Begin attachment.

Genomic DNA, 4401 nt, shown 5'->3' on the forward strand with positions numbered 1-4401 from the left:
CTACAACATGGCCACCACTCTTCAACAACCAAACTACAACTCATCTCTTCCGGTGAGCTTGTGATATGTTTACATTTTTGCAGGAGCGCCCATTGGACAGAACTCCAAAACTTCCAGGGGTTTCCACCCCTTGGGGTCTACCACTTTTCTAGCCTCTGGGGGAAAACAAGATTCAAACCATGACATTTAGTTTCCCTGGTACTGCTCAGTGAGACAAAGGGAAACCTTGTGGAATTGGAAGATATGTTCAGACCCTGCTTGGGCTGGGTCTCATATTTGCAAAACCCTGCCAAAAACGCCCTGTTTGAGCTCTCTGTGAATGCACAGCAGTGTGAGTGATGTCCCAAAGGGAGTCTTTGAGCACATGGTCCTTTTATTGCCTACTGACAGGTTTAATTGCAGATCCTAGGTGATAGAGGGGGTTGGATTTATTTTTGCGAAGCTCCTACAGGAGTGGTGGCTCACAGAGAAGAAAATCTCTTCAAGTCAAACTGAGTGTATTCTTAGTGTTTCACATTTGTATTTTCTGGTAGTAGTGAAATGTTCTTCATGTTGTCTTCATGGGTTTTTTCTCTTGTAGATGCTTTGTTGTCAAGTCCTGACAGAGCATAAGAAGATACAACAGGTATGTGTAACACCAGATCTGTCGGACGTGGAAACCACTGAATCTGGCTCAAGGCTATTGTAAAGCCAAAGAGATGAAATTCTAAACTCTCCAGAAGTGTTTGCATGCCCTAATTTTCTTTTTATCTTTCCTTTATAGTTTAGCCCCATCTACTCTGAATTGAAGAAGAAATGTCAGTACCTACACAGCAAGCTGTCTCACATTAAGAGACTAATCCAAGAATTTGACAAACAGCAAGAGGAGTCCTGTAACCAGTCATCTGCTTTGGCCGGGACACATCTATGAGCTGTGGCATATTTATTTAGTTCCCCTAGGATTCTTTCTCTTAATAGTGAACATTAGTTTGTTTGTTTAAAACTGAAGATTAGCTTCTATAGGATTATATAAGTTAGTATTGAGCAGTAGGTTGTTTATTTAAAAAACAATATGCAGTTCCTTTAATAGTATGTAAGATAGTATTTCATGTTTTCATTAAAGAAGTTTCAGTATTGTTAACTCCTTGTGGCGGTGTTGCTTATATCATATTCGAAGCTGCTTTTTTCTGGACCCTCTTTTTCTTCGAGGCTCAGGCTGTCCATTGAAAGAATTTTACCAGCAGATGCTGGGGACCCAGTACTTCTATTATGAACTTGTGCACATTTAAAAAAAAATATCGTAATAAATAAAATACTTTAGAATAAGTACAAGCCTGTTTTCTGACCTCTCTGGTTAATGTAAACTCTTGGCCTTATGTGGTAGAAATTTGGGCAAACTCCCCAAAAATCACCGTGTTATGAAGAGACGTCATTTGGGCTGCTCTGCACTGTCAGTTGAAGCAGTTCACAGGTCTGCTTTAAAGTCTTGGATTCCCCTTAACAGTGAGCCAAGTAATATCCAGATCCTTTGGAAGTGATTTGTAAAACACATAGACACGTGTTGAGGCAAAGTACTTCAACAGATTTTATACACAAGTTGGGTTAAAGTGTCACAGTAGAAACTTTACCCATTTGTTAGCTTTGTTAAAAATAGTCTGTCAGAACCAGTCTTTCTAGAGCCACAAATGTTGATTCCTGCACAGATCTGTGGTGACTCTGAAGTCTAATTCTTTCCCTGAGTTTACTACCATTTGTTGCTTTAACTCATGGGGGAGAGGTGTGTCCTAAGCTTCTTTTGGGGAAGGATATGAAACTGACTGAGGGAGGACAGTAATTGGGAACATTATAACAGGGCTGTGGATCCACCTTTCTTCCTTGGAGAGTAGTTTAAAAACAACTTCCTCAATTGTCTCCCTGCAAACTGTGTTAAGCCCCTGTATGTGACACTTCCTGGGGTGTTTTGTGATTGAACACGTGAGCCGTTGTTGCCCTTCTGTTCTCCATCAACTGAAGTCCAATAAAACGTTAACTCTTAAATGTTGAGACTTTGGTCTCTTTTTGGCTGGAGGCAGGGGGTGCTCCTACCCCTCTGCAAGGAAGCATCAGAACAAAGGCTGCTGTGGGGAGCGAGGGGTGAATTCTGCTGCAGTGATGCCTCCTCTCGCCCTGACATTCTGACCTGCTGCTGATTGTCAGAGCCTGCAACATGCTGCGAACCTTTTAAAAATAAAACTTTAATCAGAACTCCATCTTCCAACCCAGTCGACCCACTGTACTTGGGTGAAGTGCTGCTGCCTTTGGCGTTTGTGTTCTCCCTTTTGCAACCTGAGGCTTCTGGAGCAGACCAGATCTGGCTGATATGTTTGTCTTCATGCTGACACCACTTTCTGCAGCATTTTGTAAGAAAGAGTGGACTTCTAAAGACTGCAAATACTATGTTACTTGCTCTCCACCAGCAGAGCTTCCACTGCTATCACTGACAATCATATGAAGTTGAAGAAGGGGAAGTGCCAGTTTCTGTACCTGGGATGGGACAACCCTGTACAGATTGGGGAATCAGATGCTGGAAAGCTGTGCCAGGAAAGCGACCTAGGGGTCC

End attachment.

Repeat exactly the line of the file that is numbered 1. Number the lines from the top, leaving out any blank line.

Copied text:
Genomic DNA, 4401 nt, shown 5'->3' on the forward strand with positions numbered 1-4401 from the left: